Additionally, band members are pushed to the edge with extremely long tours, concerts on back–to–back nights, and their personal life constantly being invaded by fans and paparazzi. This type of career can be exhausting and quite damaging to their mental and physical health. Several bigtime boy band members have admitted to feeling pressure to portray perfection and live up to the expectation their fanbase and bosses have for them. In a Vulture focus piece, Joe Jonas says, "We didn't want to disappoint anyone—our parents, our fans, our employers—so we put incredible pressure on ourselves, the kind of pressure that no teenager should be under."
This immense pressure has been parroted by other boy band members, with Zayn Malik of One Direction admitting that being on tour caused him great anxiety and triggered his eating disorder. "The workload and the pace of life on the road, put together with the pressures and strains of everything going on within the band had badly affected my eating habits … I didn't feel like I had control over anything else in my life, but food was something I could control," he says. Zayn departed from the band in 2015, a huge shock to fans who had no idea that he was suffering.
Pushed to his breaking point by his crime–ridden boss, Brian Littrell of the Backstreet Boys sacrificed his physical health for the upkeep of the band. In 1998 he was told he needed open–heart surgery. Brian tells Rolling Stone that “[he] delayed surgery twice because of the tours … it was like nobody really cared or felt that it was important, because the career was moving on." Just eight weeks after this surgery, Brian was back onstage performing, though he has admitted that he didn’t feel at all ready to return. Oxygen tanks were even kept near the stage at all times for Brian to use throughout the show.
The fan hysteria that surrounded these bands led to internal strain as well. The intensity of the “Directioner” fandom affected the friendship between band members Louis Tomlinson and Harry Styles. Fans were convinced that the two were in a secret relationship, ship–named “Larry.” The two boys felt as if they couldn’t be themselves without every move they made being micro–analyzed and misread. The two were forced to distance themselves from each other to dodge these false accusations.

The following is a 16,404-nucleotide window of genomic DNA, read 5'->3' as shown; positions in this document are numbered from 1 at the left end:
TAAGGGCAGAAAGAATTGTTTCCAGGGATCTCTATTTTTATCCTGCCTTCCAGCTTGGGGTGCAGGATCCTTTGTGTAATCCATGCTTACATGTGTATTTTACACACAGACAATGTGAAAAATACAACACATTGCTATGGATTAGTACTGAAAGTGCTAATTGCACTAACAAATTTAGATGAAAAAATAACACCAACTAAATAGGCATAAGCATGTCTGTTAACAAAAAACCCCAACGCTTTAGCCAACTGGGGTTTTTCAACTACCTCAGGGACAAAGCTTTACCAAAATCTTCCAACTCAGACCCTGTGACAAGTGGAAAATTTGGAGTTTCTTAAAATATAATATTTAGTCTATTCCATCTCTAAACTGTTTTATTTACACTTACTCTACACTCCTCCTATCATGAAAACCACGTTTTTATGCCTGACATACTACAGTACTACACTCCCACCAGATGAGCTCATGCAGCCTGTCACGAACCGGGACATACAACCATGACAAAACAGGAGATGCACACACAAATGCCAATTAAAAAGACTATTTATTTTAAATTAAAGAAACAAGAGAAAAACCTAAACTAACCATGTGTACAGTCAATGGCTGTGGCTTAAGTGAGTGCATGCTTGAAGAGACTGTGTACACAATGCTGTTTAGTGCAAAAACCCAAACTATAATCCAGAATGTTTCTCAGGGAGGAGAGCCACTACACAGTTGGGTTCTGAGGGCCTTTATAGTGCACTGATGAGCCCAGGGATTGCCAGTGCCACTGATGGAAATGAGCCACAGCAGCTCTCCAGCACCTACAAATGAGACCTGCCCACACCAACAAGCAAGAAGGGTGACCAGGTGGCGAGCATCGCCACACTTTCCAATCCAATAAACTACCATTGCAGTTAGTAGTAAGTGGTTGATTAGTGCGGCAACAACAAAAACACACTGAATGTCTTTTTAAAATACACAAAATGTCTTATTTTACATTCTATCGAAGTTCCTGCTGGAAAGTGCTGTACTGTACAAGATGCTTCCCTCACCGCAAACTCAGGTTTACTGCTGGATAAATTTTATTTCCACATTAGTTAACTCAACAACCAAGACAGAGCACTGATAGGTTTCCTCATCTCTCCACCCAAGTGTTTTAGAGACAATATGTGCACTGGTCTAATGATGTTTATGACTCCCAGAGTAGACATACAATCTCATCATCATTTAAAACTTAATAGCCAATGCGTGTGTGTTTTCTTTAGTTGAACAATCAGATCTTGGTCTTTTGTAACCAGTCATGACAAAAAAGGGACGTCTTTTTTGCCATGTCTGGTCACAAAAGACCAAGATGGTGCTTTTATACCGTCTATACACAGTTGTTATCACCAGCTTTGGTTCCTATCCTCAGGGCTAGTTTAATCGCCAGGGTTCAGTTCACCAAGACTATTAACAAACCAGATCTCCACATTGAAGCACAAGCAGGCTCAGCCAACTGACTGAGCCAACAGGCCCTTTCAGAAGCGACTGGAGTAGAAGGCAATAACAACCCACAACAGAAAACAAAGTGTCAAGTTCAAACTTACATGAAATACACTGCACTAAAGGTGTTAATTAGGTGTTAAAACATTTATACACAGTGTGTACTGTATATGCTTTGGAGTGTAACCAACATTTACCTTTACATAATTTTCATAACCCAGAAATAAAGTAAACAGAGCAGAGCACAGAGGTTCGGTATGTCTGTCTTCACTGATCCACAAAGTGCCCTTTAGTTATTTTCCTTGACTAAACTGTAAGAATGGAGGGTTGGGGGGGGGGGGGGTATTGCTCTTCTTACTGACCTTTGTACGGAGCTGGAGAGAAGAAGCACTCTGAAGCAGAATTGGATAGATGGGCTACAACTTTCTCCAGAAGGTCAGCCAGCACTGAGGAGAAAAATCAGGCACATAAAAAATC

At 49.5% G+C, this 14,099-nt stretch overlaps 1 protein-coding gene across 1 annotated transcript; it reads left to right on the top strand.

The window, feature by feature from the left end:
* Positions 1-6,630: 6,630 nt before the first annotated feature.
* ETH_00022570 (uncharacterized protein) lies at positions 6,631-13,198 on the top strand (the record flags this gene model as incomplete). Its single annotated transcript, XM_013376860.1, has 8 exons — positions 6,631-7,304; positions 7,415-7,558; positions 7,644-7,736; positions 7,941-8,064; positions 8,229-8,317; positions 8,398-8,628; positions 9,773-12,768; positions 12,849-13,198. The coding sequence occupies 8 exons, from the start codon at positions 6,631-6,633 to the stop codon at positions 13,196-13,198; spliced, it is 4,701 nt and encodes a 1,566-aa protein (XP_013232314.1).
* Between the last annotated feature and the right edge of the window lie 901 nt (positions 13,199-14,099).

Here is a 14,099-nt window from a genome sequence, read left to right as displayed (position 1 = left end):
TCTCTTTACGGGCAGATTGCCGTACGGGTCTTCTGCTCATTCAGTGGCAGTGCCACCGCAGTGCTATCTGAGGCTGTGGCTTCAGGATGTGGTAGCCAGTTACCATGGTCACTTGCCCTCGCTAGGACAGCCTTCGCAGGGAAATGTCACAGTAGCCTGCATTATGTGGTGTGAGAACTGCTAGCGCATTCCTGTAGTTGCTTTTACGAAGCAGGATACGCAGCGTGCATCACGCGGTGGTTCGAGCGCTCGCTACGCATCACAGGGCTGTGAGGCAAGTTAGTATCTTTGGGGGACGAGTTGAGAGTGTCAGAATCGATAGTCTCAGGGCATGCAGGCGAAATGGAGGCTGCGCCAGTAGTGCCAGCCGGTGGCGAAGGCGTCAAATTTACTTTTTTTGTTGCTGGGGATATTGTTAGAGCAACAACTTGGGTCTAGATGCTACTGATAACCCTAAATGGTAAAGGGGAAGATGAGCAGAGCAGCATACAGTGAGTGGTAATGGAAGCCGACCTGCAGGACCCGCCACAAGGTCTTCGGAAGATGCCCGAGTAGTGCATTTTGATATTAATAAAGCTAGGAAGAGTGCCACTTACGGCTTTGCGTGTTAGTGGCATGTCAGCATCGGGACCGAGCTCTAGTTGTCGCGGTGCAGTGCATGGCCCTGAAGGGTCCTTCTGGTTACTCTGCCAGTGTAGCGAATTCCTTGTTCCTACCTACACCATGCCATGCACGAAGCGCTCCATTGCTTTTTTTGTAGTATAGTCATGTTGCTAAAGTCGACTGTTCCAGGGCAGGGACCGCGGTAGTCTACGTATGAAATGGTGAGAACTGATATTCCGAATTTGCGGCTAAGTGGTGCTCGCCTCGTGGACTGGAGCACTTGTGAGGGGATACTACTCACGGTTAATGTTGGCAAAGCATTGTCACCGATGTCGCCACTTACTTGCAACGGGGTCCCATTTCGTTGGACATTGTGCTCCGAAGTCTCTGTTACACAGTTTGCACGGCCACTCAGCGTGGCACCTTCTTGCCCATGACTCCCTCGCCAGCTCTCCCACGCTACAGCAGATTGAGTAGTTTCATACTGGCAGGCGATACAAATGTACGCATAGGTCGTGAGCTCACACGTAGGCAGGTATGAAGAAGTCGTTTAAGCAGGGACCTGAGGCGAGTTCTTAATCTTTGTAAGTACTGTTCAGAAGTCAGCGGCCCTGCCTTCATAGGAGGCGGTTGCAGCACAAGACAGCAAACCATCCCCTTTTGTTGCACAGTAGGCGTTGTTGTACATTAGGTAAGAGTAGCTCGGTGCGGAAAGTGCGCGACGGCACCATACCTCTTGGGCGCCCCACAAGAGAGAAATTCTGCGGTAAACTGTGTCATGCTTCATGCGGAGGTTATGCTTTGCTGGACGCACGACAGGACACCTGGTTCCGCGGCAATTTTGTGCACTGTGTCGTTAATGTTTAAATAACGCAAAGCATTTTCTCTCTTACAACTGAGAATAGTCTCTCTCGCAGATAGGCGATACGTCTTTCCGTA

The Jonas Brothers infamously wore purity rings, asserting that they were waiting until marriage to have sex for religious reasons. But before it was known what these rings meant, fans went crazy with speculation that the boys were married or in a cult. The brothers have said that they never felt comfortable with the media attention surrounding their rings and that it caused strain between them. The Jonas Brothers split up in 2013, partially due to this controversy.
So while music critics can continue to call boy bands “shallow,” we must be sensitive to the hardships these young men endured in order to create a fantasy for their fans. The idolization of these stars shaped many teenagers' childhoods, but it seems like sometimes people forget that these stars are just kids, too. While we listened to their songs, they were the ones spending hours in the studio instead of going to high school or college. While we attended a few of their concerts, they were the ones spending months on end away from family for worldwide tours.
Boy bands. You either love them or you hate them, but no matter what, you should respect them. Laugh at your middle school obsessions, cringe at old songs you used to love, but always remember to thank them for bringing us along on the craziest ride of our lives.